ogy actions of international organisations present a rather homogenised and partial account of educational technology use around the world. All of the policies reviewed in Chapter 4, for example, relay well-worn mantras of a computer for every student, technology-rich curricula, highly trained teacher workforces, thriving indigenous IT industries, and re-skilled workforces. We now need to move beyond these ‘global models’ of educational technology and, instead, pay attention to what is taking place at the local level of analysis. In this sense, we need to consider how the ‘global ﬂows’ of educational policymaking and supranational activity end up being ‘vernacularised’ in the contexts of speciﬁc countries and societies as they meet local cultures and politics (Rizvi and Lingard 2010). Thus in order to develop a more rounded understanding of how and why educational technologies are used (and not used) in the diverse ways that they are around the world, we now need to consider the complex interactions between the global and the local. At this point, we can return to the issues outlined in Chapter 2 as arising from
the comparative education tradition – in particular the ‘culturalist’ tradition of comparative education that seeks to examine “the way global policies are interpreted, adapted and changed at the local level” (Spring 2009, p.117). This approach raises a number of questions that can be of use in understanding the local recontextualisations of educational technology policies and the actions of organisations such as the UN, OECD and Microsoft. For example, how do local actors borrow and adapt concepts and practices from the national and global ﬂows of educational ideas about technology? How are these concepts of ‘educational technology’ subject to local distinctiveness and resilience, or even what Gabriel and Sturdy (2002) term a ‘politicisation of local identity’? How are digital technologies framed in terms of local social, political, economic and cultural imperatives? These questions certainly chime with the socio-technical tradition of viewing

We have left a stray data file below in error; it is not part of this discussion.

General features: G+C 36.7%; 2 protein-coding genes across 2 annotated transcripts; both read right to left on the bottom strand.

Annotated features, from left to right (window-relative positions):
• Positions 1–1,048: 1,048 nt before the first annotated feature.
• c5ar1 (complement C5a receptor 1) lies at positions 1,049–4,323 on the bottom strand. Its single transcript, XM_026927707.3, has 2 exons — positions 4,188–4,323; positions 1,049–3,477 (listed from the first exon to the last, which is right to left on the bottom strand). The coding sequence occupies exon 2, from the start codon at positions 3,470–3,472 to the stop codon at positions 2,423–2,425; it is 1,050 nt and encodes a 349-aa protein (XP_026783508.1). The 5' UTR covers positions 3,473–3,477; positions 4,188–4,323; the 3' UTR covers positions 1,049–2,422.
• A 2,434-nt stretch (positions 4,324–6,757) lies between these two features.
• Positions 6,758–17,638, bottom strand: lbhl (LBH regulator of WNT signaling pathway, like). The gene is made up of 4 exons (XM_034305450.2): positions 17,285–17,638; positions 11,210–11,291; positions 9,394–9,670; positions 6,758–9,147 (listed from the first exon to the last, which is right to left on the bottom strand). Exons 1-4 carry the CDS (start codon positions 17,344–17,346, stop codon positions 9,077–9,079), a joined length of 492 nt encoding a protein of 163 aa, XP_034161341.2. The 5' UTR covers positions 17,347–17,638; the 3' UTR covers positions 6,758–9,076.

digital technologies as shaped continually by the social contexts in which they are implemented and used. From the social shaping perspective, it is simply not good enough to assume, for example, that any speciﬁc educational technology will have an essentially similar inﬂuence on classrooms and learners in London as it would in Lima or Lahore. Instead, social shaping warns against discounting the local inﬂuences that shape the nature and form of ‘educational technology’ in these very different contexts. As Cherian George (2005, p.914) reminds us, “communication technologies are not independent variables appearing from out the blue … their
forms and functions are shaped by the societies that absorb them, even as they inﬂuence those societies”. As many other academic accounts of general media and technology development have shown, these shaping features can include the inﬂuence of local cultures and contexts through to issues of language, religion and other structured forms of social relations. What signiﬁcance, then, do these ‘local’ issues have for the development and implementation of educational media and technology? With these issues in mind, the remainder of this chapter is devoted to exploring the localised realities of digital technology use in education.